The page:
Pad 2            Pad 1 
  • They say: if Pad 1 is connected to a wide trace, ground plane, or other heat sinking element. Pad 2 is connected to a thinner trace or less massive circuitry element. Pad 2 will often be hotter than Pad 1 and reflow before Pad 1. This temperature difference result in a reflow timing difference. When Pad 2 wets first, the wetting force from Pad 2 may be enough to overcome the force from Pad 1 resulting in a tombstoned component

This July 2011 white paper agrees with your friend. The Low Mass Solution to 0402 Tombstoning

In summary it says:

  • Variations in the components [thermal characteristics] must be accounted for in the pad geometry, or else tombstoning may occur. He also recommends treating each pad as a group, and ensuring the copper density of each pad is equal (or very close), meaning both pads achieve the same temperature and liquidus at the same time. Also, Reno says, both pads should achieve solder flow to exposed copper at the same time, and be equal in solder volume necessary to control capillary action.

enter image description here


More of the same

SMT net discussion - more of the same. Horrendous :-)

http://www.circuitsassembly.com/cms/news/11404-suntron-recommends-solutions-to-0402-tombstoning-


Glossary:

  • MD = metal defined. Relates to PCB pad. Whole of available metal area is pad with no solder mask limiting pad extent.

  • SMD = solder mask defined. Metal extends beyond pad area defined by solder mask.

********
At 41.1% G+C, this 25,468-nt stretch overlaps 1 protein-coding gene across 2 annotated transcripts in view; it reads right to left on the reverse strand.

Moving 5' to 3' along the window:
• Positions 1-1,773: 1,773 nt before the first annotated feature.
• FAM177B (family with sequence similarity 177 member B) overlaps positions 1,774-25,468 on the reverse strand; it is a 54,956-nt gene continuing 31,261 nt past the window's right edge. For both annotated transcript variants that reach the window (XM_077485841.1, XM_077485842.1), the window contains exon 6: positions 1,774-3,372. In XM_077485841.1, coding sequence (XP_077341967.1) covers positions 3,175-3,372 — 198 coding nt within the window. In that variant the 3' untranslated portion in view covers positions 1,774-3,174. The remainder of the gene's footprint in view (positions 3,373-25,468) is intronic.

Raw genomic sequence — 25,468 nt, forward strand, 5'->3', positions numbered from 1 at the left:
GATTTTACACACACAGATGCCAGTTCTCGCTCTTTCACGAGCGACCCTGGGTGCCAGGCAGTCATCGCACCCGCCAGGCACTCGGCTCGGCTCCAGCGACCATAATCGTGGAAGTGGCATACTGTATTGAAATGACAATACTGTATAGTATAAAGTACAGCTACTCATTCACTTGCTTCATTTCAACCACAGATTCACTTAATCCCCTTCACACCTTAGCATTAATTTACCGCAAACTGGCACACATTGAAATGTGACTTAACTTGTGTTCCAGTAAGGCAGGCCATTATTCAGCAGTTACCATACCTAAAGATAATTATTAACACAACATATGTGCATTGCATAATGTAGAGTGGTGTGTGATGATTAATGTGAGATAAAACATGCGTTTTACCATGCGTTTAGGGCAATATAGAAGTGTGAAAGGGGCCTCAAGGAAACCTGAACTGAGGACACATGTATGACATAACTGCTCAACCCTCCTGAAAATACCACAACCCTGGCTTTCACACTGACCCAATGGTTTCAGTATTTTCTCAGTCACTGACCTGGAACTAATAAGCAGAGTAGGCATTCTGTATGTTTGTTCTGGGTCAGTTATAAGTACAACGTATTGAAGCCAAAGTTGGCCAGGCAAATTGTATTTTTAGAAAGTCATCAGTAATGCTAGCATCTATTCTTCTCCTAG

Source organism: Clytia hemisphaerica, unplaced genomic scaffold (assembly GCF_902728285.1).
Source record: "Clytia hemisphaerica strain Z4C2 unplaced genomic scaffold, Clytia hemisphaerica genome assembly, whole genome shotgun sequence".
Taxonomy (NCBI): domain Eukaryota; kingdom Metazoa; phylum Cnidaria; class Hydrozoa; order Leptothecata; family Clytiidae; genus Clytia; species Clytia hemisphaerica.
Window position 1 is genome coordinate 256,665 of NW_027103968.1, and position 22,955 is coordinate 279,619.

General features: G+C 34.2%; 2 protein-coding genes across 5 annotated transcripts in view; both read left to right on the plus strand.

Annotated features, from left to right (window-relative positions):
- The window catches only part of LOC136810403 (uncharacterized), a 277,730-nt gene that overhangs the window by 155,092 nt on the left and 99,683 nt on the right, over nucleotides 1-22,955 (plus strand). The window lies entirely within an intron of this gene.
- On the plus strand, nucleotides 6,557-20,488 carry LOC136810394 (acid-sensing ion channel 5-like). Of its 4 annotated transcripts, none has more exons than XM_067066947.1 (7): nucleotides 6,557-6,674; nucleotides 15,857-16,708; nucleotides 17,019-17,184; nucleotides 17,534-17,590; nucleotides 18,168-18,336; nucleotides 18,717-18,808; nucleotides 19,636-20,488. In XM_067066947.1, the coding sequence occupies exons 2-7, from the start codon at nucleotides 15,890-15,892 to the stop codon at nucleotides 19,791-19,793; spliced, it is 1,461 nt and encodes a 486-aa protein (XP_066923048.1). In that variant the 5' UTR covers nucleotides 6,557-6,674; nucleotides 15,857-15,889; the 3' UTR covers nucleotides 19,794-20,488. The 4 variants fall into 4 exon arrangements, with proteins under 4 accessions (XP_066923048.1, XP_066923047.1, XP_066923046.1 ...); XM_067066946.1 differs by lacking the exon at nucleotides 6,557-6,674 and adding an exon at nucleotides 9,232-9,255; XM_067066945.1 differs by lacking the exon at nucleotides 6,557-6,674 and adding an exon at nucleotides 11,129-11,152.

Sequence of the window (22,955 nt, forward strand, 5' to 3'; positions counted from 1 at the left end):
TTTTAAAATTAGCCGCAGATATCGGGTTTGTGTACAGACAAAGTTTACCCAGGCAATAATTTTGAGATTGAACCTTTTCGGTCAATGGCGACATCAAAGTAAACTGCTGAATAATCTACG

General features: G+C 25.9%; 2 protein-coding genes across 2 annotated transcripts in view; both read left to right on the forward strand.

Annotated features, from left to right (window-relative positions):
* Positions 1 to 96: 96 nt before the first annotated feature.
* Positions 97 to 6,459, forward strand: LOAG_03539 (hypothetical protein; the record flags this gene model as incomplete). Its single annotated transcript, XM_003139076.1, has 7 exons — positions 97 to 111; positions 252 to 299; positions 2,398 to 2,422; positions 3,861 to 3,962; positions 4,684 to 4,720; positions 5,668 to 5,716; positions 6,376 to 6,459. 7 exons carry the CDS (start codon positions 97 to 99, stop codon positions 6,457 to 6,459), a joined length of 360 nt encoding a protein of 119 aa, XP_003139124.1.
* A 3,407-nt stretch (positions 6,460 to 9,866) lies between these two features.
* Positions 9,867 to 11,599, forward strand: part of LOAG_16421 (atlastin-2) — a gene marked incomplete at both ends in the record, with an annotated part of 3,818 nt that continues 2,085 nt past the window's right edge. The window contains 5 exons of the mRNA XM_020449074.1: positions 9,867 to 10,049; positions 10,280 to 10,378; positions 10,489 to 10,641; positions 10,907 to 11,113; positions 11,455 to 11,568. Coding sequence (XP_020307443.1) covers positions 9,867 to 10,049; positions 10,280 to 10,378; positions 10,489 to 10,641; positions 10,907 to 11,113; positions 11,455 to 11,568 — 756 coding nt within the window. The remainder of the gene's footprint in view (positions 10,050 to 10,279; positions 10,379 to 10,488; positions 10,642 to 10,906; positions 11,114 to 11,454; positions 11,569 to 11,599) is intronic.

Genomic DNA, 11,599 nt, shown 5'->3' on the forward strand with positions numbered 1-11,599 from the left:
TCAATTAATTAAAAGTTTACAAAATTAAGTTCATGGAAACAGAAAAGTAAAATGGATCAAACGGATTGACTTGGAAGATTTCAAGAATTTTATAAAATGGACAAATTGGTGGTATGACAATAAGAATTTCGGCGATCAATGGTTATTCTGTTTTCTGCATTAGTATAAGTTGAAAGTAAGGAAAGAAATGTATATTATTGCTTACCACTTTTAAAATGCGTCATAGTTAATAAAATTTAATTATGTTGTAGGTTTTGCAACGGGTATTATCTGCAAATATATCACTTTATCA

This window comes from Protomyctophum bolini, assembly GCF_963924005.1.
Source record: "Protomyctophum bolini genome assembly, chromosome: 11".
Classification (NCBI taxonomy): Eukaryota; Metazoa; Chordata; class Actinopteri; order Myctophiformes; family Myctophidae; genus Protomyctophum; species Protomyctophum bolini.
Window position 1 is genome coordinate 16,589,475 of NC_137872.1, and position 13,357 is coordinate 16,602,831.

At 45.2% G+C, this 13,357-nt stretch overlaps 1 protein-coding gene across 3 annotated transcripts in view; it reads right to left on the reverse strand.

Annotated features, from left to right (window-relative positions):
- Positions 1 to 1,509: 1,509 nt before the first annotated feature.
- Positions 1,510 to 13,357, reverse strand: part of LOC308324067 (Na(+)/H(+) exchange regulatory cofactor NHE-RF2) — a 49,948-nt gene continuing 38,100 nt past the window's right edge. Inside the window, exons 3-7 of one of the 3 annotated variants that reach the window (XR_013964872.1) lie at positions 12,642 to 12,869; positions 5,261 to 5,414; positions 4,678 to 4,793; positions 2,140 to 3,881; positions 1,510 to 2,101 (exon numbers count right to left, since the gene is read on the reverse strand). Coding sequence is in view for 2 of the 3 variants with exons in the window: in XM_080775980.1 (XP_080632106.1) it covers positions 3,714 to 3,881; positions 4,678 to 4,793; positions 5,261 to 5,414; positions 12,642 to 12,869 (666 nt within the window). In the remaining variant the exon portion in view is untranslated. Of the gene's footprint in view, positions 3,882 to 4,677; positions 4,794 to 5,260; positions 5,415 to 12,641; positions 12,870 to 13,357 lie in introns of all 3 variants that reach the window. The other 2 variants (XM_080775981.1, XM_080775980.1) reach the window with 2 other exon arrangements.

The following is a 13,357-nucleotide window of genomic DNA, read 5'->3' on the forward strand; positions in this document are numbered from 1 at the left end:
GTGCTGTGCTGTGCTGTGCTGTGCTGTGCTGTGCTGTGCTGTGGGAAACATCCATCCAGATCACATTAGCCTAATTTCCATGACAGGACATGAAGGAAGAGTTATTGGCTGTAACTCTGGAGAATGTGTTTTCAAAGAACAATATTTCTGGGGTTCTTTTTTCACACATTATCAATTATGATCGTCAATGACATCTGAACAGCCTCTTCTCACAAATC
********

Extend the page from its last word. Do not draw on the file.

• YMMV = your mileage may vary = caveat emptor = what you experience may be different to what I experience etc. USA origin. It's a wry comment, almost a cynical joke based on US auto advertising claims. viz In our test Model XXX auto got 56 mpg on an urban cycle driving test - YMMV. ie While WE got 56 mpg, you may not.

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    \$\begingroup\$ Nice answer, Russell. +1 \$\endgroup\$ – Olin Lathrop Aug 2 '11 at 12:11
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    \$\begingroup\$ Can somone tell please what is "YMMV" refers to and what "MD" stands for in the schematic? Thanks. \$\endgroup\$ – Sean87 Aug 2 '11 at 13:04
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    \$\begingroup\$ @Sean: It's annoying abbreviations people use when they think everyone is supposed to know what they mean. I would say they are TLAs, but in this case they are 4 and 2 character abbreviations;-) This is exactly why abbreviations without defining them is a bad idea, especially on such a international forum, yet they persist. I think YMMV is supposed to be "your milage may vary". MD is generally understood as "Medical Doctor" around here. \$\endgroup\$ – Olin Lathrop Aug 2 '11 at 13:23
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    \$\begingroup\$ MD/SMD new to me too but intent can be seen in diagram. MD = metal defined (whole metal is pad with no mask limiting it). SMD = solder mask defined - metal extends beyond pad area defined by solder mask. // YMMV = your mileage may vary = caveat emptor = what you experience may be different to what I experience etc. It's a wry comment, almost a cynical joke based on US auto advertsing claims. viz In our test Model XXX auto got 56 mpg on urban driving test - YMMV. See added glossary at end of my answer. \$\endgroup\$ – Russell McMahon Aug 2 '11 at 13:34